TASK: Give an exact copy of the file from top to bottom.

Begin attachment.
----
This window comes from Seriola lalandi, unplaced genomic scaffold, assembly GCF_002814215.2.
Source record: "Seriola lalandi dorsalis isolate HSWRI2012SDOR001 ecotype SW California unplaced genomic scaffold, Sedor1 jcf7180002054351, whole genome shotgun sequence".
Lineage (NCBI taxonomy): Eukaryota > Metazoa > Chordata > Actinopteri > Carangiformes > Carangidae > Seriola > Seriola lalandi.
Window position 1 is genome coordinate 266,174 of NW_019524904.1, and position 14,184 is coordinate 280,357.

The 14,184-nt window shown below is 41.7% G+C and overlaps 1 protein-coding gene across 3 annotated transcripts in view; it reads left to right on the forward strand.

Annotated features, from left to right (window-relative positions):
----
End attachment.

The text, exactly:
This window comes from Seriola lalandi, unplaced genomic scaffold, assembly GCF_002814215.2.
Source record: "Seriola lalandi dorsalis isolate HSWRI2012SDOR001 ecotype SW California unplaced genomic scaffold, Sedor1 jcf7180002054351, whole genome shotgun sequence".
Lineage (NCBI taxonomy): Eukaryota > Metazoa > Chordata > Actinopteri > Carangiformes > Carangidae > Seriola > Seriola lalandi.
Window position 1 is genome coordinate 266,174 of NW_019524904.1, and position 14,184 is coordinate 280,357.

The 14,184-nt window shown below is 41.7% G+C and overlaps 1 protein-coding gene across 3 annotated transcripts in view; it reads left to right on the forward strand.

Annotated features, from left to right (window-relative positions):